Switching from aluminum to wood bats has been known to hamper the careers of many baseball players.
That hasn't been the case for Post University (Conn.) senior Dan Luisi. The Holy Trinity graduate has thrived since having to make the switch his sophomore season.
Luisi recently broke the school's all-time hit record as he collected the 156th of his career three weeks ago.
"The hardest thing was getting the timing down,'' Luisi said. "In the end, it was all about making adjustments."
Those adjustments didn't take long for Luisi, who hit .303 with 22 RBIs in 49 games his sophomore season. It was only a slight dip in average for the second baseman, who hit .308 his freshman year.
He is hitting .325 in 32 games this season through action Saturday and has 178 career hits for Post (16-18).
"The wood bats are a little heavier,'' Luisi said. "But I've been using them all my life. So I think it gave me a little bit of an advantage.''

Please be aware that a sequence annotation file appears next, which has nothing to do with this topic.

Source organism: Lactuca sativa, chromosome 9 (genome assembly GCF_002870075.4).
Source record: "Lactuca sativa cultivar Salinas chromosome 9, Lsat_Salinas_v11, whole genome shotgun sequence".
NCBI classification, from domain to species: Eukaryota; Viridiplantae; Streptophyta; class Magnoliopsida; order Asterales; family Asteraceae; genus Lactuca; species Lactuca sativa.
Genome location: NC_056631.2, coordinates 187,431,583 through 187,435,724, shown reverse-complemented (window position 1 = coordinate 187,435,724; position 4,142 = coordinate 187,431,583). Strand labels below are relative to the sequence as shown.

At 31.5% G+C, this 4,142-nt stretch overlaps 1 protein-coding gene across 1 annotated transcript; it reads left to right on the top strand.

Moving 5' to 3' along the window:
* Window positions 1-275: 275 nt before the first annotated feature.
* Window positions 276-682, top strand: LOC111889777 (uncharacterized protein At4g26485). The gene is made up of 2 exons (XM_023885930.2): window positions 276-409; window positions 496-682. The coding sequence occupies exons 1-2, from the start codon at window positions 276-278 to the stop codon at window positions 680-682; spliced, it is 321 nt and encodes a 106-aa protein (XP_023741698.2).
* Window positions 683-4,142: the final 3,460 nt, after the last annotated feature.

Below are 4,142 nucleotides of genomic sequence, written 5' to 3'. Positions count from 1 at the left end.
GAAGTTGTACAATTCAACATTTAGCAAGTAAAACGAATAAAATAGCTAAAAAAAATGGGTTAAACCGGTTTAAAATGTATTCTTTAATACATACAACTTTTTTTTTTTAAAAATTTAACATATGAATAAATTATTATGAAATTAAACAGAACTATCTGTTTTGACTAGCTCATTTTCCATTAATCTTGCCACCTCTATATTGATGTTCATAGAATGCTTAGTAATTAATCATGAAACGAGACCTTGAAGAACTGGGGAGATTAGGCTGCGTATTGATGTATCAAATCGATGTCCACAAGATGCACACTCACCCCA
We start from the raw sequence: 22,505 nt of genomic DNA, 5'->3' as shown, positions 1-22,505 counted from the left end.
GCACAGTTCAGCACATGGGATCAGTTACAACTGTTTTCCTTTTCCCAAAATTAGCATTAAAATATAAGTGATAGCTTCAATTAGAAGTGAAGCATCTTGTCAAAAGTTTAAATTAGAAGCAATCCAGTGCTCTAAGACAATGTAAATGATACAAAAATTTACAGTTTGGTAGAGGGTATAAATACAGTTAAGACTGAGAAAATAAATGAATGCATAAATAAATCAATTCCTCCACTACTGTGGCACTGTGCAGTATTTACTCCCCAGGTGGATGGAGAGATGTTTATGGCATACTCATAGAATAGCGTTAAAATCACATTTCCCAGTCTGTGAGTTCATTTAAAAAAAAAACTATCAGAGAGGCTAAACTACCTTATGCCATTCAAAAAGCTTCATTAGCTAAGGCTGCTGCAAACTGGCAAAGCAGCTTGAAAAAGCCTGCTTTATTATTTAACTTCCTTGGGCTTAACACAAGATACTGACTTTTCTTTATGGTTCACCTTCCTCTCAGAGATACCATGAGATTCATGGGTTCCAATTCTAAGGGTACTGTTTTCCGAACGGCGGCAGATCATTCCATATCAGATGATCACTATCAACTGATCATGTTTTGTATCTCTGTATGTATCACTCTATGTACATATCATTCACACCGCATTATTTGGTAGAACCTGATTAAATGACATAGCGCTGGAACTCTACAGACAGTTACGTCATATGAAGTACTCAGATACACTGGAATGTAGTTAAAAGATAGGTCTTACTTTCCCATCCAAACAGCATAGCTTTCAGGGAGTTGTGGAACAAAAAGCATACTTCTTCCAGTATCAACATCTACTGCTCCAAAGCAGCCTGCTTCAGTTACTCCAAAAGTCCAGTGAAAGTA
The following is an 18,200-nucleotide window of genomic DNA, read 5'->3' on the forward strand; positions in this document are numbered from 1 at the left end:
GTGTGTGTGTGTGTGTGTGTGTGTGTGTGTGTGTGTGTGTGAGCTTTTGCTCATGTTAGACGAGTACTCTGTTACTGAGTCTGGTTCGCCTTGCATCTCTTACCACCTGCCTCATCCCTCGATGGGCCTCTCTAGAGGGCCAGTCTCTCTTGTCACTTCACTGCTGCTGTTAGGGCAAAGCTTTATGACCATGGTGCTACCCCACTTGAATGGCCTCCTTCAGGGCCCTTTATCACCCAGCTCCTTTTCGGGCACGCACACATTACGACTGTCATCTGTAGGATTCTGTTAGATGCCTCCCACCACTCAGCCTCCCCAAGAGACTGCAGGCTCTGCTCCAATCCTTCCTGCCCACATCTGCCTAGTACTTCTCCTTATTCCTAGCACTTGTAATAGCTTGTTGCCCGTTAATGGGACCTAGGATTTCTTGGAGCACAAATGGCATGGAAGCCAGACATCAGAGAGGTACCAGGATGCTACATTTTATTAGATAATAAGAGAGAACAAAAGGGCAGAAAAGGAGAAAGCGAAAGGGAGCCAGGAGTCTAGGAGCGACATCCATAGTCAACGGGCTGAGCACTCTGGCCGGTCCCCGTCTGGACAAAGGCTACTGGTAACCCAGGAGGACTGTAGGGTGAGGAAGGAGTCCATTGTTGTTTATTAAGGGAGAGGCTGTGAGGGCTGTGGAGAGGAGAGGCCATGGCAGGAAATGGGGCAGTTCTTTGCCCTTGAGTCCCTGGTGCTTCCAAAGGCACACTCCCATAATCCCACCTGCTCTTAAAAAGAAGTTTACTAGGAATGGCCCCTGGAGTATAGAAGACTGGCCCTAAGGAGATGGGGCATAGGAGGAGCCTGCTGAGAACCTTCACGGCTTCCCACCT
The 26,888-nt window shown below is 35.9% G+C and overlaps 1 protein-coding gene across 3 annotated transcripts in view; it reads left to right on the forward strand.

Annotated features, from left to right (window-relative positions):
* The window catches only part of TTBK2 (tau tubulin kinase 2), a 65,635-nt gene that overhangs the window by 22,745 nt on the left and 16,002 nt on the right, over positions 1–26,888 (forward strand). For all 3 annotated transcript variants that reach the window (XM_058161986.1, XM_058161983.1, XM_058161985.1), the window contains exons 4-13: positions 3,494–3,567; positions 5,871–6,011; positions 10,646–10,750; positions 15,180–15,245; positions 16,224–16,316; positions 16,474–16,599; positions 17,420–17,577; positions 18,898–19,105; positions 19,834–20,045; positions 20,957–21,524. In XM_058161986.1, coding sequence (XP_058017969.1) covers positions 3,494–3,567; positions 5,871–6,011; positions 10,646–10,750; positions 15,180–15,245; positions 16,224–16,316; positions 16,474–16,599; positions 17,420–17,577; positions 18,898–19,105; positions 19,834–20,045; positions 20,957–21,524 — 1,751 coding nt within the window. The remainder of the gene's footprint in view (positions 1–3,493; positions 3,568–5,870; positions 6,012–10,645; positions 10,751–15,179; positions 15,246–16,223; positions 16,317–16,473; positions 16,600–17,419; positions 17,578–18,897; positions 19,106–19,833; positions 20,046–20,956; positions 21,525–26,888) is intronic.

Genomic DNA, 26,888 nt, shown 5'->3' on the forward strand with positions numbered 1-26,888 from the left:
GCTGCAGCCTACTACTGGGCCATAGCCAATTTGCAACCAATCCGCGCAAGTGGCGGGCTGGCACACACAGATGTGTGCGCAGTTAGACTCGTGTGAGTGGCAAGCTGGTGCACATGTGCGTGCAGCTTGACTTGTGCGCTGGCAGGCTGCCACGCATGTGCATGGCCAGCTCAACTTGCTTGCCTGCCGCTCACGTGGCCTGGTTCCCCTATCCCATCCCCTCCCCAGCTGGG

Post is part of the ECAC, which is one of only three conferences in Division II baseball that use wood bats.
Defensively, the switch has made things a bit easier for Luisi and the rest of the Post infield.
"I had to back up a little more with aluminum bats,'' he said. "With wood, you have to hit the ball on the right spot of the bat. The balls come off aluminum bats a lot harder.''
Post coach A.J. McNamara had plenty of praise for Luisi's record-setting performance.
"I'm awfully proud of Dan's accomplishment. For the amount of work that young man puts into things, there is no more better deserving player than him,'' McNamara said. "He's such a humble individual because he refuses to put his personal goals before the goals of the team, but I'm so happy and proud of him as a baseball player, a student and as a person.''
Luisi was reluctant to talk a lot about setting the hit record, citing the importance of putting the team first. But he admitted it was tough blocking out that he was so close to setting the mark.
"I didn't find out until after I read a season preview that said I was 18 hits away,'' Luisi said. "Everyone was keeping count for me. It got harder to get hits as the record came closer.''